SALT LAKE CITY — Treasury Secretary Steven Mnuchin announced at a the daily White House coronavirus press conference on Thursday that individual stimulus payments to Americans would begin hitting bank accounts in two weeks. The secretary and the Internal Revenue Service had predicted earlier this week that it was going to take at least three weeks to get the digital checks cut.
“I told you this would be three weeks, I’m now committing to two weeks. We’re delivering on our commitments,” Mnuchin said at the press conference. “Within two weeks the first money will be in people’s accounts.”
Officials from Treasury and the IRS told the House of Representatives’ Ways and Means Committee that the first wave of “economic impact payments” would begin the week of April 13, Politico reported.
The individual payments are part of the a $2.2 trillion coronavirus response bill that President Donald Trump signed last week.
Here’s what you need to know to get your part of the national pie.
Am I eligible and how much will I get?
Individuals who paid taxes in 2018 or 2019, Social Security beneficiaries and retired railroad retirees who do not file annual taxes could be eligible for a stimulus check.
Individual taxpayers who made up to $75,000 annually qualify for a $1,200 impact payment, and married couples who made up to $150,000 will receive $2,400. Another $500 per child is available for parents. The stimulus is prorated for people who made more.
For those who have not filed taxes for 2018 or 2019 and still need to, it’s not too late, the IRS says.
How will I get my check?
The initial round of payments won’t come in the form of an actual check, but will be deposited directly into the bank accounts of 2019 taxpayers — or 2018 if last year’s taxes have not been filed — and Social Security recipients who have direct deposit details already on file with the IRS.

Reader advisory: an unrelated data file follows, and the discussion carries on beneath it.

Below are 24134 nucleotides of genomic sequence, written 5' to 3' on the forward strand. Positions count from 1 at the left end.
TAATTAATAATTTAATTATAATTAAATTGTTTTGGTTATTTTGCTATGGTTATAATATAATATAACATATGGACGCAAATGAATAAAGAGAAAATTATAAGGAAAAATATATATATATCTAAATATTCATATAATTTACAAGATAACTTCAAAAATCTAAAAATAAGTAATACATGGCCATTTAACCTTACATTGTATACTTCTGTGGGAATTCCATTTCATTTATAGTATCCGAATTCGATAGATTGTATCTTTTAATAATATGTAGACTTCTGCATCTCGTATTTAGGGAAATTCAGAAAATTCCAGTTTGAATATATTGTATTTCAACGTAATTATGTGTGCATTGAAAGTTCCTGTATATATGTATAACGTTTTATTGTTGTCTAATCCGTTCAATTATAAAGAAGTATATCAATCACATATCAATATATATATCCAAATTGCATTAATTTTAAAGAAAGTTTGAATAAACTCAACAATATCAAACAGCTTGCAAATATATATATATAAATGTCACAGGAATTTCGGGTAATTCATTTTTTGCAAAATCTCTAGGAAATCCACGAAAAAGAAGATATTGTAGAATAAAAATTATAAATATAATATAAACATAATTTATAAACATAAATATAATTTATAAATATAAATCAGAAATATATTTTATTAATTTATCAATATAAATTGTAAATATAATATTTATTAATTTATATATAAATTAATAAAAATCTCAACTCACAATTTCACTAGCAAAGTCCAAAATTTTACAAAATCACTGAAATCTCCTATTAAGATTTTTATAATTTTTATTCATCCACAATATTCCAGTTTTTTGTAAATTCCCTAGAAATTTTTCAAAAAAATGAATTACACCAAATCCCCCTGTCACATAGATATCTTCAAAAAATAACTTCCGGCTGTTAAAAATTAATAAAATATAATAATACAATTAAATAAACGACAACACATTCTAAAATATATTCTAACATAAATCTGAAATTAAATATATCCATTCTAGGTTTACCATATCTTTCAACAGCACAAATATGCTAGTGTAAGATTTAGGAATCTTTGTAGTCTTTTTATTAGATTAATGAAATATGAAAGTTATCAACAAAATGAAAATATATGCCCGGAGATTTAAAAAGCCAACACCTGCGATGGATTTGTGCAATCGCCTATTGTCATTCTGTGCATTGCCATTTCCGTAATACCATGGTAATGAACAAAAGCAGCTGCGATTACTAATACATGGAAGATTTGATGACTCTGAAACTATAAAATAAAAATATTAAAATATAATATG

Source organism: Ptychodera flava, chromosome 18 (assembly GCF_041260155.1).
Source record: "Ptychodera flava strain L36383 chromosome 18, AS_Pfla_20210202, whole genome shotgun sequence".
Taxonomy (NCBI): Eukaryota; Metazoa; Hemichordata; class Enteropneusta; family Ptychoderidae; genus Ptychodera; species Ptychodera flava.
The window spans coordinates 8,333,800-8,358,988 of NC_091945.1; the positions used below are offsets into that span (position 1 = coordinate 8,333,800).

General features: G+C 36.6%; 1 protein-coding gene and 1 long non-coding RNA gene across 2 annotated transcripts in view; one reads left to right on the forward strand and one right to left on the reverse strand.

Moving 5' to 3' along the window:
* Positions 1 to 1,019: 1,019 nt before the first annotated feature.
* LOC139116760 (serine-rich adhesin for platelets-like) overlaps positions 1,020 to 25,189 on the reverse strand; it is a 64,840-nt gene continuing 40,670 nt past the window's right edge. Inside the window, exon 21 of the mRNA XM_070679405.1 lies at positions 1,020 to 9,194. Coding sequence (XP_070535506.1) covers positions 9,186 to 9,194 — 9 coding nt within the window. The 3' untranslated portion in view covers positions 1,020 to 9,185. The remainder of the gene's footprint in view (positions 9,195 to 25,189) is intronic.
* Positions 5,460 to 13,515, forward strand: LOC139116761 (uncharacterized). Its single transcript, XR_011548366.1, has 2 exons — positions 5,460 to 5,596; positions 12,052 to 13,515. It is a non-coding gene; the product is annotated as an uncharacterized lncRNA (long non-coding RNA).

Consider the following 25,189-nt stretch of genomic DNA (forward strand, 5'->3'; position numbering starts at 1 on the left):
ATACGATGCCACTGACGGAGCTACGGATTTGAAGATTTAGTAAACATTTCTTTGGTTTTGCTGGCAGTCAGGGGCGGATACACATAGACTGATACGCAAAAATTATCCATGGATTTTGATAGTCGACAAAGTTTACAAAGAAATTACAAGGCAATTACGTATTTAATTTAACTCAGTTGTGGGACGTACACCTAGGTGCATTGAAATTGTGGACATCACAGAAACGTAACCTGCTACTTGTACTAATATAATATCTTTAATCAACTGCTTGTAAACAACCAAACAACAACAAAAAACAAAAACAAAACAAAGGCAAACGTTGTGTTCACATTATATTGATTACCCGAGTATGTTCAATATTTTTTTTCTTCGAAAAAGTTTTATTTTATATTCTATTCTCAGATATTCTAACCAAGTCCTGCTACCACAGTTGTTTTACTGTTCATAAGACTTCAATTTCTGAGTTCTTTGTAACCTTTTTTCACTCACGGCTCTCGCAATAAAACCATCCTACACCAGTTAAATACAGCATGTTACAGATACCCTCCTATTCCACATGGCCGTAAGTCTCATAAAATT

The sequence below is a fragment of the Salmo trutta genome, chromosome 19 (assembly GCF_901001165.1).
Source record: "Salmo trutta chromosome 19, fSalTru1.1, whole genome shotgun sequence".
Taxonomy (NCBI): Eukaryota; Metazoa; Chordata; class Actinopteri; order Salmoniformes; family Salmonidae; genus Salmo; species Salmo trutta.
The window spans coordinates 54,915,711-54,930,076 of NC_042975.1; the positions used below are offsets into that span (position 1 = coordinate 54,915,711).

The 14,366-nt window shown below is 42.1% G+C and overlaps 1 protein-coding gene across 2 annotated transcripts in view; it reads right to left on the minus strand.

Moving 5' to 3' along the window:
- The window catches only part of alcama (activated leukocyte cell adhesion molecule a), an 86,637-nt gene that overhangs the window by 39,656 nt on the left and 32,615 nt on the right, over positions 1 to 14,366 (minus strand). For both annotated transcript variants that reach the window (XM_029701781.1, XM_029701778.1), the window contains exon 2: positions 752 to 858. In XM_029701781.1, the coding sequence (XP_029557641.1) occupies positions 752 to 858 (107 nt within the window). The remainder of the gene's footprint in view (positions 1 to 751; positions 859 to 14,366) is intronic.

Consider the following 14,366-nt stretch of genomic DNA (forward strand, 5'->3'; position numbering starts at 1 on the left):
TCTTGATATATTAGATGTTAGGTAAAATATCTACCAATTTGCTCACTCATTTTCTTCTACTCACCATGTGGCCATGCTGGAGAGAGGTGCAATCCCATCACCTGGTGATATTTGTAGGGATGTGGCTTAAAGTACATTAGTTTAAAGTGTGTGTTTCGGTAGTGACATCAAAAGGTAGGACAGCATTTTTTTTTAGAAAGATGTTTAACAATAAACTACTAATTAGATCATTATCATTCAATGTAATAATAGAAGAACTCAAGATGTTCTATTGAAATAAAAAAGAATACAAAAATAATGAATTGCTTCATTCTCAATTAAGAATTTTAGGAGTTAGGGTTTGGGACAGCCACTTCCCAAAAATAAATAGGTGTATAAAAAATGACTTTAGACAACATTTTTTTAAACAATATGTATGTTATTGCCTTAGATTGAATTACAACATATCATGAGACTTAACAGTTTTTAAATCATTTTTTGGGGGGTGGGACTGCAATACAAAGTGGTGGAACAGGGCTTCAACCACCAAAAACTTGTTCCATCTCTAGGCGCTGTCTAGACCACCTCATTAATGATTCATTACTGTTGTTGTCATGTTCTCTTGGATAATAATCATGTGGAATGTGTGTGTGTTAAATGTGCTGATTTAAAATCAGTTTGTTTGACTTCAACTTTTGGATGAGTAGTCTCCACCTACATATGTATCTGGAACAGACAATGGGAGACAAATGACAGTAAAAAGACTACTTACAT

For Americans who opted for a paper check refund or paid taxes with a check of their own in the last two years and now want to enroll in direct deposit, the IRS is creating a “web-based portal” to register banking information. It will be active in the coming weeks.
Paper checks will take longer to get to Americans’ mailboxes, but it wasn’t clear how much longer. Mnuchin encouraged people to use the web-based portal to enroll once it becomes available. The secretary said the money isn’t helpful if it doesn’t arrive to people in an expedited manner.
“Quickly is a matter of weeks and not months,” Mnuchin said.
What about small-business owners?
Almost $350 billion have been earmarked for America’s small businesses aching from the economic symptoms of the coronavirus. Those funds come in the form of loans and grants and the application process is scheduled to begin Friday.
Unfortunately for business owners, that process faced setbacks Friday morning as federal agencies and lenders worked out the finer details of the different programs.
More information about the the small business relief programs can be found at the U.S. Small Business Administrations coronavirus relief website here: SBA Coronavirus Relief Options.